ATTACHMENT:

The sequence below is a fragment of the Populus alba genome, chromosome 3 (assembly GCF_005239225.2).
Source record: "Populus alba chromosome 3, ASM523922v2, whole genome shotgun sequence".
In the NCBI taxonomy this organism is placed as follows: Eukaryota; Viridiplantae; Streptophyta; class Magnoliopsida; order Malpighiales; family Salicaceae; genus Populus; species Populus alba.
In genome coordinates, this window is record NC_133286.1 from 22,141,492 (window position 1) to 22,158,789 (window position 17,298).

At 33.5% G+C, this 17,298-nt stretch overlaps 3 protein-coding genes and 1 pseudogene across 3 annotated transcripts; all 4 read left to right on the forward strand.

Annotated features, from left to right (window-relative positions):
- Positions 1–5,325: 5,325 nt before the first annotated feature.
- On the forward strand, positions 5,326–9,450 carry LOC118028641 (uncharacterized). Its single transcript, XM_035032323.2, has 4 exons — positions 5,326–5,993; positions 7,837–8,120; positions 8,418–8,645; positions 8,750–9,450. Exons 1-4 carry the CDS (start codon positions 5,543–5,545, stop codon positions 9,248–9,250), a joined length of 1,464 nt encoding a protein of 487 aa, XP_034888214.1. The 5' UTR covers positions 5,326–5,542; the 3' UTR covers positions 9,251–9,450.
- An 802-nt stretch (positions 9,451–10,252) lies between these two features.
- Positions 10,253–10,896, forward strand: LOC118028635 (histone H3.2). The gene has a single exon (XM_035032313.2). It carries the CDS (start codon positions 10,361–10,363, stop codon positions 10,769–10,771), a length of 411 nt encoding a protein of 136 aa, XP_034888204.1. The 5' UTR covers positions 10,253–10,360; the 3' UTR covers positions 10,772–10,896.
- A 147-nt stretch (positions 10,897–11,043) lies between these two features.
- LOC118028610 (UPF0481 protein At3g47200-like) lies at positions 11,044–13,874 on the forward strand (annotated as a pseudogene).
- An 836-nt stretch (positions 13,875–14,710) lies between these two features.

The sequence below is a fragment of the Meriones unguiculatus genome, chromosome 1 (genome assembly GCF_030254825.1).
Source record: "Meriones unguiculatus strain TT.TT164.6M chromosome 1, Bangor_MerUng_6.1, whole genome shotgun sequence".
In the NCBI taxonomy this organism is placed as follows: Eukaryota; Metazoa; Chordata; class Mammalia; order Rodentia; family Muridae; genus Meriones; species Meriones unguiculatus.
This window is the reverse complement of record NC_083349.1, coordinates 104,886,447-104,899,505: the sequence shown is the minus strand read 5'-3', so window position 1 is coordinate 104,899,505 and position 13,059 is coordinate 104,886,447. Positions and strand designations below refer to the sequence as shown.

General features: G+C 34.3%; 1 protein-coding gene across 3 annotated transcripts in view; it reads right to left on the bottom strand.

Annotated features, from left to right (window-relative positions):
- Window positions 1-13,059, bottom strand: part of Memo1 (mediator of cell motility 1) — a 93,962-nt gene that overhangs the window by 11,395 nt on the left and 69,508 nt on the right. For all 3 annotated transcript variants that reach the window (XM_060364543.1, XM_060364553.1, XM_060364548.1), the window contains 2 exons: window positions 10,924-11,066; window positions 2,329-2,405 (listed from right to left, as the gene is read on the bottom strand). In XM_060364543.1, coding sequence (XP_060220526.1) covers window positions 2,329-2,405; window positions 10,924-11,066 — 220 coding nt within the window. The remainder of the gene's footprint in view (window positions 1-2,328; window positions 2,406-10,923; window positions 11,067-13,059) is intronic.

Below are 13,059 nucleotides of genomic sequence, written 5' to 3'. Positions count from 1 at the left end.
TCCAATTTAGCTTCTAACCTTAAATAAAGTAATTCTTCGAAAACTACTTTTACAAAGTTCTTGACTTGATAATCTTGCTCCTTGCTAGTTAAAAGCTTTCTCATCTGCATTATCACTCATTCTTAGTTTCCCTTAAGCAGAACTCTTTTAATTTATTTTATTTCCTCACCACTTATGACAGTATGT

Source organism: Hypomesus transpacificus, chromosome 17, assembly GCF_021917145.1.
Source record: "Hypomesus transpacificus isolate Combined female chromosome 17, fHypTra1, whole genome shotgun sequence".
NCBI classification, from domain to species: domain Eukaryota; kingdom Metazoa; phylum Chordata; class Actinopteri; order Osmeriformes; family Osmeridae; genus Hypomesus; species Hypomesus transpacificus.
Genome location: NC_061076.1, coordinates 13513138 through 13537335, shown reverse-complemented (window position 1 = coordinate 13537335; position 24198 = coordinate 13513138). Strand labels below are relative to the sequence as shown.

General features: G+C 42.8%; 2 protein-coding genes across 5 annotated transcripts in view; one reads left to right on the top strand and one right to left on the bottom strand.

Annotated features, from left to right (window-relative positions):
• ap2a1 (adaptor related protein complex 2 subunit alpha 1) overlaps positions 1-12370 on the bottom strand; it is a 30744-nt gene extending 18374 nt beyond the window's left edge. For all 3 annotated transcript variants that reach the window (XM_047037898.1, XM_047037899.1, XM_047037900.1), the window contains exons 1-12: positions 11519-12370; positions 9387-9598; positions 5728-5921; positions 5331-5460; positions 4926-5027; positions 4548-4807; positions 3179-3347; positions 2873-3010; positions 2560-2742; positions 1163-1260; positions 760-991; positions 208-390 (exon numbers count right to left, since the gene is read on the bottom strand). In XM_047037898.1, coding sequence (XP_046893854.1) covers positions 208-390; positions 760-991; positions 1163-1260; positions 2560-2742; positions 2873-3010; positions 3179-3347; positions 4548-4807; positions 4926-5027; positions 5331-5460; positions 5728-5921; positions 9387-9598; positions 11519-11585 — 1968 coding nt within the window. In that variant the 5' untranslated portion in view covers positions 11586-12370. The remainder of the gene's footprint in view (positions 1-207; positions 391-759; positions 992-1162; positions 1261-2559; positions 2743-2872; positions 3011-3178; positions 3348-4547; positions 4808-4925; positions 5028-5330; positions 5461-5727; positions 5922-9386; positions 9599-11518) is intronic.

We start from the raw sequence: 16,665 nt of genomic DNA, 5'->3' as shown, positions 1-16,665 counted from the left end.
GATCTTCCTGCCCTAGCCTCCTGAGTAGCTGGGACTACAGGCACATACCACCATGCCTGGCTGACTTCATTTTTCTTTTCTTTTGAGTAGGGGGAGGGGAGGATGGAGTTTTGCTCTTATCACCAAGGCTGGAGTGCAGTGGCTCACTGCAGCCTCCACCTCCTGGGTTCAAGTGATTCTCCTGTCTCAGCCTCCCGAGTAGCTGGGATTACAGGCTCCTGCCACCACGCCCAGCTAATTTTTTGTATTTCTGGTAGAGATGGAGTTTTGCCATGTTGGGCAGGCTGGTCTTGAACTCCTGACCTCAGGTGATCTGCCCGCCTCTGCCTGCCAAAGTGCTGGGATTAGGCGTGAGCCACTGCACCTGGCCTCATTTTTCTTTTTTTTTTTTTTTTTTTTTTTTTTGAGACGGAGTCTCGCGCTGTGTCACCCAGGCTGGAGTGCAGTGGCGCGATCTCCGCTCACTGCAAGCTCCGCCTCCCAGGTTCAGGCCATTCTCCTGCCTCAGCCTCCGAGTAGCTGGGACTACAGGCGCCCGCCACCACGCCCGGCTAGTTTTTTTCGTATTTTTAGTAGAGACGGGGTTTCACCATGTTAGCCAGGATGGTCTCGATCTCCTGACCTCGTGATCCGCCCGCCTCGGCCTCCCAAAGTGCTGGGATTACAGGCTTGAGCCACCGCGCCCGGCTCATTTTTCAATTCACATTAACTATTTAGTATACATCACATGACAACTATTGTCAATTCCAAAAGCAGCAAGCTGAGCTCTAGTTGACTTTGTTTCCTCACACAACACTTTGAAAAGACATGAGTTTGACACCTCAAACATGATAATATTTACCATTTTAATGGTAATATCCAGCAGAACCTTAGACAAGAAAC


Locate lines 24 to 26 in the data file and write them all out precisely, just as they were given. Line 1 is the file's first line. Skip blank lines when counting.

Source record: "Hypomesus transpacificus isolate Combined female chromosome 17, fHypTra1, whole genome shotgun sequence".
NCBI classification, from domain to species: domain Eukaryota; kingdom Metazoa; phylum Chordata; class Actinopteri; order Osmeriformes; family Osmeridae; genus Hypomesus; species Hypomesus transpacificus.
Genome location: NC_061076.1, coordinates 13513138 through 13537335, shown reverse-complemented (window position 1 = coordinate 13537335; position 24198 = coordinate 13513138). Strand labels below are relative to the sequence as shown.